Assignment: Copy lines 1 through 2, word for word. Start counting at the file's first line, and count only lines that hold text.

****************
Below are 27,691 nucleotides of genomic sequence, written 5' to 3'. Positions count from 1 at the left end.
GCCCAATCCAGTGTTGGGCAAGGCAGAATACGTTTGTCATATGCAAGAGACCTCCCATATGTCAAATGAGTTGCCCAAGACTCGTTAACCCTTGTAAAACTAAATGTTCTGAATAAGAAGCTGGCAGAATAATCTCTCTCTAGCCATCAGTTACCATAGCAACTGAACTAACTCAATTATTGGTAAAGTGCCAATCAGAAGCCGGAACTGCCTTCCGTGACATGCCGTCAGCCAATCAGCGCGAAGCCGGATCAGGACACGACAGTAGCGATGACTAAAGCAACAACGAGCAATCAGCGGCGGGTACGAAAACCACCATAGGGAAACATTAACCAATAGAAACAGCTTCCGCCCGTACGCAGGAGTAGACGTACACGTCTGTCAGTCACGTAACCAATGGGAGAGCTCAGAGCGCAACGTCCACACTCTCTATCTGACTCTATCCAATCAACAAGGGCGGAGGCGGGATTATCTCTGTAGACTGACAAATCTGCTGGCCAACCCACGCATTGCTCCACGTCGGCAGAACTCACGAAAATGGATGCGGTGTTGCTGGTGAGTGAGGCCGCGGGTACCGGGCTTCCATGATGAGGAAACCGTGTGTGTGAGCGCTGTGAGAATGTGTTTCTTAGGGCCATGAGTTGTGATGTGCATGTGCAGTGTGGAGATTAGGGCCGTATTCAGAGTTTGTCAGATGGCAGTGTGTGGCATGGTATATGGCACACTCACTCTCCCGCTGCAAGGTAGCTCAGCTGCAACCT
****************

Below are 27,691 nucleotides of genomic sequence, written 5' to 3'. Positions count from 1 at the left end.
GCCCAATCCAGTGTTGGGCAAGGCAGAATACGTTTGTCATATGCAAGAGACCTCCCATATGTCAAATGAGTTGCCCAAGACTCGTTAACCCTTGTAAAACTAAATGTTCTGAATAAGAAGCTGGCAGAATAATCTCTCTCTAGCCATCAGTTACCATAGCAACTGAACTAACTCAATTATTGGTAAAGTGCCAATCAGAAGCCGGAACTGCCTTCCGTGACATGCCGTCAGCCAATCAGCGCGAAGCCGGATCAGGACACGACAGTAGCGATGACTAAAGCAACAACGAGCAATCAGCGGCGGGTACGAAAACCACCATAGGGAAACATTAACCAATAGAAACAGCTTCCGCCCGTACGCAGGAGTAGACGTACACGTCTGTCAGTCACGTAACCAATGGGAGAGCTCAGAGCGCAACGTCCACACTCTCTATCTGACTCTATCCAATCAACAAGGGCGGAGGCGGGATTATCTCTGTAGACTGACAAATCTGCTGGCCAACCCACGCATTGCTCCACGTCGGCAGAACTCACGAAAATGGATGCGGTGTTGCTGGTGAGTGAGGCCGCGGGTACCGGGCTTCCATGATGAGGAAACCGTGTGTGTGAGCGCTGTGAGAATGTGTTTCTTAGGGCCATGAGTTGTGATGTGCATGTGCAGTGTGGAGATTAGGGCCGTATTCAGAGTTTGTCAGATGGCAGTGTGTGGCATGGTATATGGCACACTCACTCTCCCGCTGCAAGGTAGCTCAGCTGCAACCT